Most founders agree that networking is key to launching a successful business--and that's especially true in New York City. Whether you're operating in IT services or food, social justice or online payments, there are some key figures who can help you start and grow your business--be that through funding, mentorship, or general advice.
Heading into the new year, in no particular order, these are the top 10 New York City power brokers you should know:
1. Jessica Lawrence Quinn, CEO, New York Tech Alliance
Quinn is arguably one of the most connected founders in the tri-state area. As the head of the New York Tech Alliance, a nonprofit that aims to support the city's burgeoning tech sector, Quinn has helped gather more than 60,000 entrepreneurs, investors, and innovators. She's also the organizer of New York Tech Meetup, a gathering of more than 50,000 technologists. If that doesn't convince you of her leadership skills, this might: At 28, Quinn was the youngest Girl Scouts CEO, while serving the San Gorgonio Council in Southern California. These days, Quinn says she's focused on nurturing ethical companies. "I've always been a big advocate around the future of work," she tells Inc. Specifically, she says, "building human-centered companies."
2. Amy Webb, founder of the Future Today Institute, and NYU professor
The founder of the Future Today Institute, a strategy and technology research firm, Webb has been studying the future of technology and media for more than a decade. (Previously, she launched Webbmedia Group, a company that advised media and tech companies.) These days, she also lectures at Columbia University, and was recently designated an adjunct assistant professor at NYU's Stern School of Business. Insiders called Webb a key "trend spotter" of the New York startup ecosystem. Webb is also a columnist for Inc. magazine.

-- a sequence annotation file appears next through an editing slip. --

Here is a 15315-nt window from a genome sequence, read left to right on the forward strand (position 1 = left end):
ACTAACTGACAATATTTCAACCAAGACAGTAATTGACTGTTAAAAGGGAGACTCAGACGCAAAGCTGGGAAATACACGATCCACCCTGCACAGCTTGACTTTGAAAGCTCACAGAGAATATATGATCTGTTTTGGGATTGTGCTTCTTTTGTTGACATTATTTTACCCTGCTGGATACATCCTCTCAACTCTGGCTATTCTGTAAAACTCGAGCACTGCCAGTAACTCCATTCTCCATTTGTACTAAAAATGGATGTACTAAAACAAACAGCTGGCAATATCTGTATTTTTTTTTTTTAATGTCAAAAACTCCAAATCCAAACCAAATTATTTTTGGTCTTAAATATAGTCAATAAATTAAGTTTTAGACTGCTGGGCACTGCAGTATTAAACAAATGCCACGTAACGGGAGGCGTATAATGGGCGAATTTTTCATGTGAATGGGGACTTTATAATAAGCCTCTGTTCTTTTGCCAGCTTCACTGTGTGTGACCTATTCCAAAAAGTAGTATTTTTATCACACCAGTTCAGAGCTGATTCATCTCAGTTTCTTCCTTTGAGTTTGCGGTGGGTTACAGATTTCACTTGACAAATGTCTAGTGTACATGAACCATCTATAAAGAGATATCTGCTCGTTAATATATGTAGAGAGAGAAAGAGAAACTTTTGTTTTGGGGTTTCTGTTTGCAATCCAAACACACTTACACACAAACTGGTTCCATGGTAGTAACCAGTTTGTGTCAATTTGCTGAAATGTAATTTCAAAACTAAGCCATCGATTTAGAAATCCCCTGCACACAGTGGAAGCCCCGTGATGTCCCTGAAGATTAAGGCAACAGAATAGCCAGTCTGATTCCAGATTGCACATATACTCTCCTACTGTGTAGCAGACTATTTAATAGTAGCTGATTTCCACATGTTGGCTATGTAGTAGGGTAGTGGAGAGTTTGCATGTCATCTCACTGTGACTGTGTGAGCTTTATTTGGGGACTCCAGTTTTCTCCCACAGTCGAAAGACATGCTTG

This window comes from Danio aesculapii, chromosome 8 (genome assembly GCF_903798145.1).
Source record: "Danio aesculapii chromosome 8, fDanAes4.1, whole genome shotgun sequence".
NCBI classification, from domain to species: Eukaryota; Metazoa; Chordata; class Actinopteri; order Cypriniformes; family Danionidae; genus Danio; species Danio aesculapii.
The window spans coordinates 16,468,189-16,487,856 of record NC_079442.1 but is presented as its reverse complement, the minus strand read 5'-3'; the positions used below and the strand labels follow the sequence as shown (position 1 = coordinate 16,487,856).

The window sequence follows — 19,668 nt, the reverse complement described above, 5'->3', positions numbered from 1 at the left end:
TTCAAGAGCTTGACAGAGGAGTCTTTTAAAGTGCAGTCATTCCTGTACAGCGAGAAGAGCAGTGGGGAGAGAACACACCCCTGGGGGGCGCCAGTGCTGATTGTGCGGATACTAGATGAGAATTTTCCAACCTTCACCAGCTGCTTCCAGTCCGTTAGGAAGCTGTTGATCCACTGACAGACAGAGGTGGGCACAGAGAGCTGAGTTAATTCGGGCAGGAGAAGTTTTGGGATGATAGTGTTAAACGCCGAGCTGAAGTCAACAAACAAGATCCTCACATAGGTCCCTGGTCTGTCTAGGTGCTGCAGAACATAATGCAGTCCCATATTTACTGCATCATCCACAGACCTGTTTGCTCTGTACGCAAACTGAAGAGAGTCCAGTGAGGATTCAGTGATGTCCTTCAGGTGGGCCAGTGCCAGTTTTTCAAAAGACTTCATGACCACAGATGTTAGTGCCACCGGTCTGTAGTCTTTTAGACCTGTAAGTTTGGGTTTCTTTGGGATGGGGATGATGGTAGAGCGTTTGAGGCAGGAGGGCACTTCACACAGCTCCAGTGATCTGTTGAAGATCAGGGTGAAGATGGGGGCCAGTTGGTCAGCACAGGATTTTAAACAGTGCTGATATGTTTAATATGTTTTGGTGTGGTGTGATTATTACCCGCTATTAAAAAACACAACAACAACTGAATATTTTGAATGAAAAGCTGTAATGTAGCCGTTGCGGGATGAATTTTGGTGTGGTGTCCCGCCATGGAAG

3. Bradley Tusk, founder and CEO, Tusk Holdings
Tusk is the entrepreneur and investor behind Tusk Holdings, the parent organization of companies including Tusk Strategies--which runs marketing campaigns for the likes of Google, Walmart, and NBC News--and Tusk Ventures. The latter is a venture capital firm that helps tech startups navigate government regulation and red tape. Tusk is also an Inc.com columnist.
4. Jason Hirschhorn, CEO, MediaRedef
A New York City serial entrepreneur, Hirschhorn sold his first company--a series of music websites--to Viacom in 2000. Since then, he's held executive roles at companies including MTV, Sling Media, and MySpace. His weekly newsletter, called MediaRedef, which he launched in 2006, now reaches thousands of media industry veterans and influencers.
5. Danny Meyer, CEO, Union Square Hospitality Group